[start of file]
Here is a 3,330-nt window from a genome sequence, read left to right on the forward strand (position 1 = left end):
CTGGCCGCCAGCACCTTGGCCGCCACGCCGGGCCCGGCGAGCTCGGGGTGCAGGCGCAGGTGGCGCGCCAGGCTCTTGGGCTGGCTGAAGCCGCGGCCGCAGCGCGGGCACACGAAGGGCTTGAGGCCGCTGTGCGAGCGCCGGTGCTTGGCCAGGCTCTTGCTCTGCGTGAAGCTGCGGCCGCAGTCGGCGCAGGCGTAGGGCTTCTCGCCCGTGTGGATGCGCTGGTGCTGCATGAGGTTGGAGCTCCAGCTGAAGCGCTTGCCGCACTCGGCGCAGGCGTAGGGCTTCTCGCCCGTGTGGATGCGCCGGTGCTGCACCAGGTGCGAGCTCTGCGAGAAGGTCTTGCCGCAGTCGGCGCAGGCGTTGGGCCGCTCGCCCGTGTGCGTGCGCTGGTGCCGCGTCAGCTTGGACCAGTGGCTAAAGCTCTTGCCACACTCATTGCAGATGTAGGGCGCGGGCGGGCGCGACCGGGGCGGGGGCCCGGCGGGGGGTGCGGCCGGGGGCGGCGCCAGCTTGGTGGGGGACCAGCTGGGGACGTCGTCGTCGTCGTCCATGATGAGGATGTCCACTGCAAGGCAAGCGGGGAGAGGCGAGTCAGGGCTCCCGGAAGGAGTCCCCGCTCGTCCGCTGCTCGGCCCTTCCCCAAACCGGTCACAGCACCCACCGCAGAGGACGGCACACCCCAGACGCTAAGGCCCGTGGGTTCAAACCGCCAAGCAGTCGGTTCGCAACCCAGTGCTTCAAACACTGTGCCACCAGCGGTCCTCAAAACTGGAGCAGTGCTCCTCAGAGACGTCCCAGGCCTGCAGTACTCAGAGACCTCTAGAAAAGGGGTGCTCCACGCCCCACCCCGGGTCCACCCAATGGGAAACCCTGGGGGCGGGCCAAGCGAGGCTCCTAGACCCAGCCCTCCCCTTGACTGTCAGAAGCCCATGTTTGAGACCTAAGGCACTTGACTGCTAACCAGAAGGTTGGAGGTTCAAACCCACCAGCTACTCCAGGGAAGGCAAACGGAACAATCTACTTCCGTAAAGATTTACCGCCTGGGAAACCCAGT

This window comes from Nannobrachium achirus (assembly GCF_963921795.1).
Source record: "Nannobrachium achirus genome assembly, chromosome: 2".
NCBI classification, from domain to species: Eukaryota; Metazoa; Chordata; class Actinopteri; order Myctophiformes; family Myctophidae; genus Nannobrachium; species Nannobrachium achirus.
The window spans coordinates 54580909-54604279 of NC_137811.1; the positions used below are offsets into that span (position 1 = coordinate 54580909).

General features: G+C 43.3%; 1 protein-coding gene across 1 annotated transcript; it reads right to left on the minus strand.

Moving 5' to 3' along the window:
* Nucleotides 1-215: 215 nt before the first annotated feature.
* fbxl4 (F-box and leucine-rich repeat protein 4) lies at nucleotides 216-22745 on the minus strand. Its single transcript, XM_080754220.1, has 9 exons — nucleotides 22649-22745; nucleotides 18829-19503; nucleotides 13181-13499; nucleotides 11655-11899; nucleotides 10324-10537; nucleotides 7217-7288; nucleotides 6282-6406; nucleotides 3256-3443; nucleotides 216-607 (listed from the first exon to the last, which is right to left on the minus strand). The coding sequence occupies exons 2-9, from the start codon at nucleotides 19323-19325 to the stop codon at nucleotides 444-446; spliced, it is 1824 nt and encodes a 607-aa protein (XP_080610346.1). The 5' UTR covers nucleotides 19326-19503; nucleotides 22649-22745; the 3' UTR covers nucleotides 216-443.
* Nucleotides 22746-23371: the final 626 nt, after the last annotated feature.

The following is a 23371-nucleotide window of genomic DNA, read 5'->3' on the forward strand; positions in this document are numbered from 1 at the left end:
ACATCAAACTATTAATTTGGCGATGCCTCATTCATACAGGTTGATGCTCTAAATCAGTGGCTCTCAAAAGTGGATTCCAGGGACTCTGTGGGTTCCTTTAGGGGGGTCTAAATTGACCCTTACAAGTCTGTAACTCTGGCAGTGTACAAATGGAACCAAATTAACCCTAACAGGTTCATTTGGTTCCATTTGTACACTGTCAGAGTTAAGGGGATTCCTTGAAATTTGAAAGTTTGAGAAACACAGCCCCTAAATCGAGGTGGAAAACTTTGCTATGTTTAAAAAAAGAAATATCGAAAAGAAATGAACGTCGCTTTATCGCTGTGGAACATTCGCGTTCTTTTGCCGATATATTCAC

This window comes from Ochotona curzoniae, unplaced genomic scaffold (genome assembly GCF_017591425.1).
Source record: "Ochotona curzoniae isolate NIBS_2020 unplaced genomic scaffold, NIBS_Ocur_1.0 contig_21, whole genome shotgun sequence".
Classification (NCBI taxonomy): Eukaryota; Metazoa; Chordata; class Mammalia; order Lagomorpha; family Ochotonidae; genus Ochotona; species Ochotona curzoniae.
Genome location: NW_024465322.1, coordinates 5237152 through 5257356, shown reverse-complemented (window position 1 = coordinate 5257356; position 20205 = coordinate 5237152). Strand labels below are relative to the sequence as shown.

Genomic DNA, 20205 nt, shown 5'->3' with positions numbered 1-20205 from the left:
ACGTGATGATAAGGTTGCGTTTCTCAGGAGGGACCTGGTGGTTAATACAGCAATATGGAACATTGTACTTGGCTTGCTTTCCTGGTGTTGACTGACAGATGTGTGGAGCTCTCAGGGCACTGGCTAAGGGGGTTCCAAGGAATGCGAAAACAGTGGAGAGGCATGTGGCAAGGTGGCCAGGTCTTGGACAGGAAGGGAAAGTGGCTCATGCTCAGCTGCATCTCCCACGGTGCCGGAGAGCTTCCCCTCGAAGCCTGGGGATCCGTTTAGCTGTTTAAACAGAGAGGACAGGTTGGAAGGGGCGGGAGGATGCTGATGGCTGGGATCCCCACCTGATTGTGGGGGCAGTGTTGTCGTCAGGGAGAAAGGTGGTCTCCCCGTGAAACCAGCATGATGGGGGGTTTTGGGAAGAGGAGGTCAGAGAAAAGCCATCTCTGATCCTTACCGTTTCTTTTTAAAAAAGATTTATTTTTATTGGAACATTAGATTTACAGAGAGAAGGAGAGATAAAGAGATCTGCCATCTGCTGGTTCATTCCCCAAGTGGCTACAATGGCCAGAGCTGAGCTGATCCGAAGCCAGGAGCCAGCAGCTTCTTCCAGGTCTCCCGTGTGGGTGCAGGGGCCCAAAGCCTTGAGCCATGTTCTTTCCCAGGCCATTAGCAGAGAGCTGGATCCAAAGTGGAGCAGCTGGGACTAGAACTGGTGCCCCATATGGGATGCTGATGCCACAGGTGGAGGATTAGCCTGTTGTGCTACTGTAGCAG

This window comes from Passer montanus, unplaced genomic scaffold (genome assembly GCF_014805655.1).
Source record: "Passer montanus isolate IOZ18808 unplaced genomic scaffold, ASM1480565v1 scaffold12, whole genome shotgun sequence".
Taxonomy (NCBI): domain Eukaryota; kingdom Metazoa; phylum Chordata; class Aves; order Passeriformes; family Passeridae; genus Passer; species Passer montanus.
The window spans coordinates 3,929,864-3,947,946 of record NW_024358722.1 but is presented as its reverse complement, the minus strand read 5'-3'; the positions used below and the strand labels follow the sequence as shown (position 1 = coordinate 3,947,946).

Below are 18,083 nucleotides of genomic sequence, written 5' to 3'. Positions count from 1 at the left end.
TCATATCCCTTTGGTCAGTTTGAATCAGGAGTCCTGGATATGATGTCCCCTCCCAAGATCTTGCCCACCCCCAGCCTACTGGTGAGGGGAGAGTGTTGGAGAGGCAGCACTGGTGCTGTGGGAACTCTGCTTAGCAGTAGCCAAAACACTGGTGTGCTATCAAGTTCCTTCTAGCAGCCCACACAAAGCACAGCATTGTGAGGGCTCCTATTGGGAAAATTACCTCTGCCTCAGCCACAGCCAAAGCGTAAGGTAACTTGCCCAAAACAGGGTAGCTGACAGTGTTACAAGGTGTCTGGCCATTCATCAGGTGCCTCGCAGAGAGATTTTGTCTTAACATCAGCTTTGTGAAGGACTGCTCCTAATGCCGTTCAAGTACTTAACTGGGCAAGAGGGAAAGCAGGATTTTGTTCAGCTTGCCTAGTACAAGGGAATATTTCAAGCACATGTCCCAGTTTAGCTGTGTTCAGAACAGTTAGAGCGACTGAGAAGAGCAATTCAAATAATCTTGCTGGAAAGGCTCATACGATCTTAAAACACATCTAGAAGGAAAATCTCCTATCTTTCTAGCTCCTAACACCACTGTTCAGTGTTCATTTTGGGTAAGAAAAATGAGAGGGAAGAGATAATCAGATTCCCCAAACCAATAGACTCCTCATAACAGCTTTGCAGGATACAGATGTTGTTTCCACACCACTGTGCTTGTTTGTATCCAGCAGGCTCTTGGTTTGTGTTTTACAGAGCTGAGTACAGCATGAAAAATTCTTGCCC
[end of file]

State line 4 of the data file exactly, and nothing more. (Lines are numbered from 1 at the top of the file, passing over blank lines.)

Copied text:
Source record: "Nannobrachium achirus genome assembly, chromosome: 2".